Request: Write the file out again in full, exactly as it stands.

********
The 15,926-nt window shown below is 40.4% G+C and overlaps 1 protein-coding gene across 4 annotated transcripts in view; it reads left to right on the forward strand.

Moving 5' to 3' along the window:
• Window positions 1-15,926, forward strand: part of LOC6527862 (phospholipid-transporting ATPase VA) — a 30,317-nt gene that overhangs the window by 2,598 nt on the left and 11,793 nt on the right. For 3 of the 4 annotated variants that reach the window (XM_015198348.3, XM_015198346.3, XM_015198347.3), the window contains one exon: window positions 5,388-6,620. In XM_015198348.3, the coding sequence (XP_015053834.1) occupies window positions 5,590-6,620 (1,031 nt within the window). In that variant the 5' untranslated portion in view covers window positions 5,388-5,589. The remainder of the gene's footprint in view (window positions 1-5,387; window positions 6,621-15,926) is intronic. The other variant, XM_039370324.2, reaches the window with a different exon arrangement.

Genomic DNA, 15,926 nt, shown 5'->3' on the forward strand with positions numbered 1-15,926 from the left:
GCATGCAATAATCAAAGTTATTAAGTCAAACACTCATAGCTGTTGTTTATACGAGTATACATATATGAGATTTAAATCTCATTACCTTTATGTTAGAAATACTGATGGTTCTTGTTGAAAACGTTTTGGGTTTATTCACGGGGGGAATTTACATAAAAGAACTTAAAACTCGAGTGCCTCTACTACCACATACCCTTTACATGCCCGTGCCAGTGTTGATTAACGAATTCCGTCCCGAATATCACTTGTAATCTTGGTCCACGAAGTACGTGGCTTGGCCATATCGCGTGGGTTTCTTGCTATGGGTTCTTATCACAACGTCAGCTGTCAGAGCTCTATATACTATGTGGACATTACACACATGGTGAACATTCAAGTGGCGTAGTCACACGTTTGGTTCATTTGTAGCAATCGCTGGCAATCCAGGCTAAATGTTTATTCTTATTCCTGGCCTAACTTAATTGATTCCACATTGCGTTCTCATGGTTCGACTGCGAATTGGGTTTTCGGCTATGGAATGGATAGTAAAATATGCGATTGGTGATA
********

The 15,926-nt window shown below is 40.4% G+C and overlaps 1 protein-coding gene across 4 annotated transcripts in view; it reads left to right on the forward strand.

Moving 5' to 3' along the window:
• Window positions 1-15,926, forward strand: part of LOC6527862 (phospholipid-transporting ATPase VA) — a 30,317-nt gene that overhangs the window by 2,598 nt on the left and 11,793 nt on the right. For 3 of the 4 annotated variants that reach the window (XM_015198348.3, XM_015198346.3, XM_015198347.3), the window contains one exon: window positions 5,388-6,620. In XM_015198348.3, the coding sequence (XP_015053834.1) occupies window positions 5,590-6,620 (1,031 nt within the window). In that variant the 5' untranslated portion in view covers window positions 5,388-5,589. The remainder of the gene's footprint in view (window positions 1-5,387; window positions 6,621-15,926) is intronic. The other variant, XM_039370324.2, reaches the window with a different exon arrangement.

Genomic DNA, 15,926 nt, shown 5'->3' on the forward strand with positions numbered 1-15,926 from the left:
GCATGCAATAATCAAAGTTATTAAGTCAAACACTCATAGCTGTTGTTTATACGAGTATACATATATGAGATTTAAATCTCATTACCTTTATGTTAGAAATACTGATGGTTCTTGTTGAAAACGTTTTGGGTTTATTCACGGGGGGAATTTACATAAAAGAACTTAAAACTCGAGTGCCTCTACTACCACATACCCTTTACATGCCCGTGCCAGTGTTGATTAACGAATTCCGTCCCGAATATCACTTGTAATCTTGGTCCACGAAGTACGTGGCTTGGCCATATCGCGTGGGTTTCTTGCTATGGGTTCTTATCACAACGTCAGCTGTCAGAGCTCTATATACTATGTGGACATTACACACATGGTGAACATTCAAGTGGCGTAGTCACACGTTTGGTTCATTTGTAGCAATCGCTGGCAATCCAGGCTAAATGTTTATTCTTATTCCTGGCCTAACTTAATTGATTCCACATTGCGTTCTCATGGTTCGACTGCGAATTGGGTTTTCGGCTATGGAATGGATAGTAAAATATGCGATTGGTGATA